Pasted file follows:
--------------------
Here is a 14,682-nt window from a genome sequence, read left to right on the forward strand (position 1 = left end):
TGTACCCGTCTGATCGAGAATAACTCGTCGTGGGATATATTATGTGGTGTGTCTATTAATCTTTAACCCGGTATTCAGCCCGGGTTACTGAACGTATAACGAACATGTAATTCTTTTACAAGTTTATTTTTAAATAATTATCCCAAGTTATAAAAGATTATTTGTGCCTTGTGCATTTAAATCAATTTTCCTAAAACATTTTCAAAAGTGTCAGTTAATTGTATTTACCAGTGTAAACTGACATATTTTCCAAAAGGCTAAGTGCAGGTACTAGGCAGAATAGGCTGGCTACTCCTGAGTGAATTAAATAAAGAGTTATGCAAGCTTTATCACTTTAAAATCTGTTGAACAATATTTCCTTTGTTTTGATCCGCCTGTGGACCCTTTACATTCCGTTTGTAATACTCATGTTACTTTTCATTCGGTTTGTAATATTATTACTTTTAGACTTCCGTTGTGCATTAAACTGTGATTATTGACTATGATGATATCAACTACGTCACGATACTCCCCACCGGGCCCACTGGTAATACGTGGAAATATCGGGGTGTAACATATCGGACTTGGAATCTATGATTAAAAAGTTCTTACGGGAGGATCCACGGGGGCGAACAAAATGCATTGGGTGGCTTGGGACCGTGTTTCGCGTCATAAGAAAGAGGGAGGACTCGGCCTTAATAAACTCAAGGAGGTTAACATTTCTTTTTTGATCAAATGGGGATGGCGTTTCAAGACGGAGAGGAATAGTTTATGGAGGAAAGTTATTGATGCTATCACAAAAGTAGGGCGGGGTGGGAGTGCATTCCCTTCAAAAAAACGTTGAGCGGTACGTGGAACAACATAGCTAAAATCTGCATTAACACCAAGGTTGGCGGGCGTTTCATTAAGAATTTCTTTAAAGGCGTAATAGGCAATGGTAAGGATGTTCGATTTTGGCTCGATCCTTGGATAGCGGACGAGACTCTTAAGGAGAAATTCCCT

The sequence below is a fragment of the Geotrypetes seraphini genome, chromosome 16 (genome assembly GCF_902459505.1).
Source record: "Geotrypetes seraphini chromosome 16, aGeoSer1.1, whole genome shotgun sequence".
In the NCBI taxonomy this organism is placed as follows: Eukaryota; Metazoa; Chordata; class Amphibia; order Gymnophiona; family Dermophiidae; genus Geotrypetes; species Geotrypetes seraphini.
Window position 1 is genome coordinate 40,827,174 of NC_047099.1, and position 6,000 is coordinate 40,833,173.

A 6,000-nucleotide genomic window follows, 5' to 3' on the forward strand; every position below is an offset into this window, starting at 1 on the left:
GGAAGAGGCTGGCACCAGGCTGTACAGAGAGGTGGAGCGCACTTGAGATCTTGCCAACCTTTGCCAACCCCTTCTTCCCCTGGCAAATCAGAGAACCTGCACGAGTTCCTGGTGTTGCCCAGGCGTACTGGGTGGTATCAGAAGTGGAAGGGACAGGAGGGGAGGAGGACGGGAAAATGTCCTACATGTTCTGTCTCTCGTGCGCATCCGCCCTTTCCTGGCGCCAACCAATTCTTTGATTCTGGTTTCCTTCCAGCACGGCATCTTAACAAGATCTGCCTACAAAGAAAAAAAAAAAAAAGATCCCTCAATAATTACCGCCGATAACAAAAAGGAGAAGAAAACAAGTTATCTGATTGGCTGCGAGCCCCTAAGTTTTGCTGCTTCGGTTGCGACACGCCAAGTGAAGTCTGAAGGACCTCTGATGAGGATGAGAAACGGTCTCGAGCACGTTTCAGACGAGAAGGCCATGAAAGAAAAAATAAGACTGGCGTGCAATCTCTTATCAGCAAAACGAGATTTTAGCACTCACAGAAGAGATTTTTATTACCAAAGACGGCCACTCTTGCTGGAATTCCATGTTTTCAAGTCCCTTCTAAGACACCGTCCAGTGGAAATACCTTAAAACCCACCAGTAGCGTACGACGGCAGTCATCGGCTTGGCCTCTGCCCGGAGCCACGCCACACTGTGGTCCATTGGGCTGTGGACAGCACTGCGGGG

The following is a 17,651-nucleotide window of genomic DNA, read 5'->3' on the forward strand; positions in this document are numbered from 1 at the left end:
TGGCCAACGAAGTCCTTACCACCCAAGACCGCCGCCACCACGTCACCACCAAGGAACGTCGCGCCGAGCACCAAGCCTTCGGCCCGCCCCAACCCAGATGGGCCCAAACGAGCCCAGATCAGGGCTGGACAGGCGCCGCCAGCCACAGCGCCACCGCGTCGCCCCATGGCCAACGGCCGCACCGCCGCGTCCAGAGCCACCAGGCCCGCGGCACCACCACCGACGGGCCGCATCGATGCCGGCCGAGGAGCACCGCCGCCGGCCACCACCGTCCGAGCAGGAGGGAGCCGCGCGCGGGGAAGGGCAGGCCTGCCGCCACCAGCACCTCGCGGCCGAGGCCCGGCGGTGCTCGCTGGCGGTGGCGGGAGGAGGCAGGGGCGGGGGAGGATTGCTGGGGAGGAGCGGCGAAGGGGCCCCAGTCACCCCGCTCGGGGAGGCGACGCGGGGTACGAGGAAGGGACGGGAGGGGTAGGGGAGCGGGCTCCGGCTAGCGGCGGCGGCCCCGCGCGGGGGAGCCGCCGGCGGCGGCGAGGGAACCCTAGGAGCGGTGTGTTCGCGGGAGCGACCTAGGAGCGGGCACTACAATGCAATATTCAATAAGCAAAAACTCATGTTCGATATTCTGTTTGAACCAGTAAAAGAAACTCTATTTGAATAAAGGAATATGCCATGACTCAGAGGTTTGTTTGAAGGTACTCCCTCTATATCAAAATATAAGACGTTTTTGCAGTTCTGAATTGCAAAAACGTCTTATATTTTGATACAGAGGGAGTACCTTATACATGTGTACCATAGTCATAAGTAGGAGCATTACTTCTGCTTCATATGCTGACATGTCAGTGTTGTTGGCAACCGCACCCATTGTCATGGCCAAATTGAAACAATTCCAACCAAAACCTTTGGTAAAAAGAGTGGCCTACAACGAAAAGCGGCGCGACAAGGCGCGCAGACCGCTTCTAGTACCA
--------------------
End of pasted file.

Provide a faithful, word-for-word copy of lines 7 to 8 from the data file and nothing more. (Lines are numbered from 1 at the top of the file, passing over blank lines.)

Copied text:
A 6,000-nucleotide genomic window follows, 5' to 3' on the forward strand; every position below is an offset into this window, starting at 1 on the left:
GGAAGAGGCTGGCACCAGGCTGTACAGAGAGGTGGAGCGCACTTGAGATCTTGCCAACCTTTGCCAACCCCTTCTTCCCCTGGCAAATCAGAGAACCTGCACGAGTTCCTGGTGTTGCCCAGGCGTACTGGGTGGTATCAGAAGTGGAAGGGACAGGAGGGGAGGAGGACGGGAAAATGTCCTACATGTTCTGTCTCTCGTGCGCATCCGCCCTTTCCTGGCGCCAACCAATTCTTTGATTCTGGTTTCCTTCCAGCACGGCATCTTAACAAGATCTGCCTACAAAGAAAAAAAAAAAAAAGATCCCTCAATAATTACCGCCGATAACAAAAAGGAGAAGAAAACAAGTTATCTGATTGGCTGCGAGCCCCTAAGTTTTGCTGCTTCGGTTGCGACACGCCAAGTGAAGTCTGAAGGACCTCTGATGAGGATGAGAAACGGTCTCGAGCACGTTTCAGACGAGAAGGCCATGAAAGAAAAAATAAGACTGGCGTGCAATCTCTTATCAGCAAAACGAGATTTTAGCACTCACAGAAGAGATTTTTATTACCAAAGACGGCCACTCTTGCTGGAATTCCATGTTTTCAAGTCCCTTCTAAGACACCGTCCAGTGGAAATACCTTAAAACCCACCAGTAGCGTACGACGGCAGTCATCGGCTTGGCCTCTGCCCGGAGCCACGCCACACTGTGGTCCATTGGGCTGTGGACAGCACTGCGGGG